The Many Flaws of International Rights Treaties

If I’m reading Ingrid’s views correctly (and she can tell me if I’m wrong), she has a bold view of rights under international law, one that goes well beyond rights for foreign investors. She would like to see an expanded system of international law that provides not just investment rights, but human rights more generally, with effective dispute settlement mechanisms available to everyone for the enforcement of these rights.

That is an ambitious agenda, one that could certainly fit within a libertarian worldview, although it is not only libertarians who might embrace it. People from across the political spectrum might wish to see international courts protect rights more than they currently do. (And, to be clear, libertarians might question whether international courts are the right way to achieve the goal of expanding individual rights).

The problem is that this theoretically broad scope for an international rights regime bears little resemblance to the current political reality. At the margins, a few people here and there do make arguments along these lines. But there is no real chance of it being put into practice. Effective rights protection is mostly confined to domestic constitutions and the occasional regional treaty. There is no prospect at the international level for extending rights to individuals who are not foreign investors any time soon.

Ingrid dismisses the role of public opinion in this regard, but these treaties cannot be adopted unless public opinion favors them. An enforceable international rights regime would be a radical departure from the status quo. The people and their representatives need to sign off on this change. (Of course, it is true that there are already many human rights treaties out there. But, as Ingrid notes, they do not have the enforcement mechanisms that give real protection to these rights.)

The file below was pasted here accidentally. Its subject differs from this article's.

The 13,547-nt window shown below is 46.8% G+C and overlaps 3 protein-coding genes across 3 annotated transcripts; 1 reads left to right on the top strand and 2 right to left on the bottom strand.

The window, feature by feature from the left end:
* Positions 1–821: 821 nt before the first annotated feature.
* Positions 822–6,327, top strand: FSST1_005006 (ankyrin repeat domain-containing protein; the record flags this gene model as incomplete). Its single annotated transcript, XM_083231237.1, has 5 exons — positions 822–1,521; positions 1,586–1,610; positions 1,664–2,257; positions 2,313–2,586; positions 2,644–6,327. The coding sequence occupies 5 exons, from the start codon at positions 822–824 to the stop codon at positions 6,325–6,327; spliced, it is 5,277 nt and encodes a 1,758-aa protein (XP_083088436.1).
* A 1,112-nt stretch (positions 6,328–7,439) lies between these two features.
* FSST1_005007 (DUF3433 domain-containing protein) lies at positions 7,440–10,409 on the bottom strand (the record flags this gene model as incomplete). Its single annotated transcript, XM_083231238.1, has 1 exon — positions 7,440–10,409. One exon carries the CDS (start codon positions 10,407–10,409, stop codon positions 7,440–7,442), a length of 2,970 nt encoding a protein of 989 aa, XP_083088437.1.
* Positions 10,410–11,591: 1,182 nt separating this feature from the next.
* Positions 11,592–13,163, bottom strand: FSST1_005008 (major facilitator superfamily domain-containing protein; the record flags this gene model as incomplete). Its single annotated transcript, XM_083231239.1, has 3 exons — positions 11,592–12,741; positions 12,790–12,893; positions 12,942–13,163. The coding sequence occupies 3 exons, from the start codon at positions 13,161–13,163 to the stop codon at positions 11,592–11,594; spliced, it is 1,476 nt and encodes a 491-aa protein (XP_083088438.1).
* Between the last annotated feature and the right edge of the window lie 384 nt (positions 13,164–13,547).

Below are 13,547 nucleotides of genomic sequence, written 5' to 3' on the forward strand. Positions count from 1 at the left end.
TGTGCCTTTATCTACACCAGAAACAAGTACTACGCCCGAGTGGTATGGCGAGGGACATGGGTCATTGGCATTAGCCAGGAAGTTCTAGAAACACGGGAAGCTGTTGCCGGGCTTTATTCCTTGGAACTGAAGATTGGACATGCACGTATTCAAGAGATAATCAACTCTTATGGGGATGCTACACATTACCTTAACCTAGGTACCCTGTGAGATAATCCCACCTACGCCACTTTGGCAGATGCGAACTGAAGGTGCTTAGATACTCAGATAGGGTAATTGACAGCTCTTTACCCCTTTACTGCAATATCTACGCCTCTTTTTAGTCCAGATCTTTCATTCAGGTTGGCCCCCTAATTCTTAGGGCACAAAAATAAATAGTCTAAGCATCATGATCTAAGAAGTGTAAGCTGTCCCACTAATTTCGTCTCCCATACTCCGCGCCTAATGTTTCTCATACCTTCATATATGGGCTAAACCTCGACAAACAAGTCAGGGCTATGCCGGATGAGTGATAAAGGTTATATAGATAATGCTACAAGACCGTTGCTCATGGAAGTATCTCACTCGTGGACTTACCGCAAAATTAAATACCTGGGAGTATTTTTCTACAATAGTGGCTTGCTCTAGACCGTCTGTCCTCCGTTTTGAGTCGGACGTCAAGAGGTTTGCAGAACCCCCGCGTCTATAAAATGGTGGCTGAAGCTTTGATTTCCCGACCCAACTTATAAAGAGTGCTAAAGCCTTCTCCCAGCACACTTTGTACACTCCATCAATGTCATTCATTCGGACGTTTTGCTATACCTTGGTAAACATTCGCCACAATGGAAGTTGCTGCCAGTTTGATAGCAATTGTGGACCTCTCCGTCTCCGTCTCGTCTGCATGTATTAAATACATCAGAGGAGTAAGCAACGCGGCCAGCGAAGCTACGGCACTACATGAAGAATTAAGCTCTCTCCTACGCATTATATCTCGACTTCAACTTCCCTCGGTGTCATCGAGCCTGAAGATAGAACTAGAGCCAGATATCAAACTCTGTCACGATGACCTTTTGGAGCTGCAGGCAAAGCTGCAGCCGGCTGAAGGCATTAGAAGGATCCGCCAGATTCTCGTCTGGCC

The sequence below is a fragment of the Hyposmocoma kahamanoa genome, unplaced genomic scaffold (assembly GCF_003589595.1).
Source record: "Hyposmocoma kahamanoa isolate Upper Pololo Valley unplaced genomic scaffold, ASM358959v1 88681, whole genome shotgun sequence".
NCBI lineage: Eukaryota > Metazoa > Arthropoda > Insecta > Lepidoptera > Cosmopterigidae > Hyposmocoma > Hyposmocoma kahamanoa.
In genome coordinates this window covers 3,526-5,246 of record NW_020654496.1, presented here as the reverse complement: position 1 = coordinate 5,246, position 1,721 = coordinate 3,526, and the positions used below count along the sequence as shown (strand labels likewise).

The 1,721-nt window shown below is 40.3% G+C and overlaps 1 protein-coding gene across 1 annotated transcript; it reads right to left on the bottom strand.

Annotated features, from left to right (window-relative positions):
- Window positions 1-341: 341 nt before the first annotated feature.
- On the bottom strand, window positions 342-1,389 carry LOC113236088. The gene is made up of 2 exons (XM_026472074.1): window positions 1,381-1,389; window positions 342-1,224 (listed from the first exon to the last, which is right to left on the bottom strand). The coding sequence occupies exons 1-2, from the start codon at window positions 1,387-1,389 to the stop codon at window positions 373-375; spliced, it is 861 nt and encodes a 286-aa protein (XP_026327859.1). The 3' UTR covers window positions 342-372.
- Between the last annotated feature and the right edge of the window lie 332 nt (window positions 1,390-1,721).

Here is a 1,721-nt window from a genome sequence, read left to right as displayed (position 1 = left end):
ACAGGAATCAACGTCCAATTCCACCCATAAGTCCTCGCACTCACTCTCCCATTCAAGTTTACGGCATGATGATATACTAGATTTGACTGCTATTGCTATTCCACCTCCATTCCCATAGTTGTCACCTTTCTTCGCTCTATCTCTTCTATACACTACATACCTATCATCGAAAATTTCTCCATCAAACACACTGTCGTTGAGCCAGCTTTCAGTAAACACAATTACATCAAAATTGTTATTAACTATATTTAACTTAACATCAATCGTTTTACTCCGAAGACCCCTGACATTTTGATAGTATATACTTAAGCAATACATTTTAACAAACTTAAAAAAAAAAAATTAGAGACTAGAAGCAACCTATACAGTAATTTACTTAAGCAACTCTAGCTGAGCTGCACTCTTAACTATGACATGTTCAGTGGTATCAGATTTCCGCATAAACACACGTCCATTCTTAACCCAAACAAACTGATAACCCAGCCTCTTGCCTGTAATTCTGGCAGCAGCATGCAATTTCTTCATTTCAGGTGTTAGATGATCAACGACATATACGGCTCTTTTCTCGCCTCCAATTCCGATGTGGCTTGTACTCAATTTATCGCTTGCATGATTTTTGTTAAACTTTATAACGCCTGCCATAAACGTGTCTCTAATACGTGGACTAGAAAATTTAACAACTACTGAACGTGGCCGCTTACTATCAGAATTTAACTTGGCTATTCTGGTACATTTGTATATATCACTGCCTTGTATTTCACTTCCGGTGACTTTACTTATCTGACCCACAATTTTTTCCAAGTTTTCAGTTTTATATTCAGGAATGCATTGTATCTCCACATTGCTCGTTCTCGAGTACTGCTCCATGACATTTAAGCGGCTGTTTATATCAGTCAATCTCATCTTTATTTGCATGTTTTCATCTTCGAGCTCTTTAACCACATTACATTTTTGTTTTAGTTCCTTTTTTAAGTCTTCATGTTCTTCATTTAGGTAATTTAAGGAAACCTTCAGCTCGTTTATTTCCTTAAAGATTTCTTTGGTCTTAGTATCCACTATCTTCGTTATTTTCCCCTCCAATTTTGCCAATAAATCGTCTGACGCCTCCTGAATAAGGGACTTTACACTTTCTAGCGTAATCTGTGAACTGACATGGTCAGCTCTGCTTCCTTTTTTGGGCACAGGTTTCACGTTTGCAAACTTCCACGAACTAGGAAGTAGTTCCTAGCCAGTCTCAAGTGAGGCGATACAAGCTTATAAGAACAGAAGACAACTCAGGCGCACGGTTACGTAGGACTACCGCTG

Putting aside this theoretical expansion, what we have, in practice, is an international regime that protects the rights of foreign investors but not the rights of others. And that is very hard to defend. It would be like having a U.S. Constitution made up exclusively of the Takings Clause (and only protecting the property rights of some people). It’s great to defend property rights, but those cannot be the only rights you protect.

Also, if Ingrid were the one drafting this hypothetical international constitution, I would have some confidence that it would promote and protect individual rights. However, the reality of an international rights treaty might be something very different. There are a lot of asserted “rights” out there, and it is not clear to me that the actual rights regime that came into being would be desirable.

Summing up, I think it is perfectly legitimate to argue for an international rights regime that protects a wide spectrum on individual rights. Ingrid and other internationalist libertarians are free to push for broad rights protections in international law. But that’s not what we have in ISDS, and nor is ISDS a bridge to a full-fledged system of rights in the future. The investor-state regime gives rights to a selected group of wealthy individuals. That’s great for them, but it is not helpful to the vast majority of people who are not covered. Practically speaking, ISDS is not a foundation on which to add more rights later; rather, it is a one-off grant of rights to the wealthy, who lobbied hard for it. Libertarians (and others) should not follow a model that protects the rights of the elite and ignores those of the masses.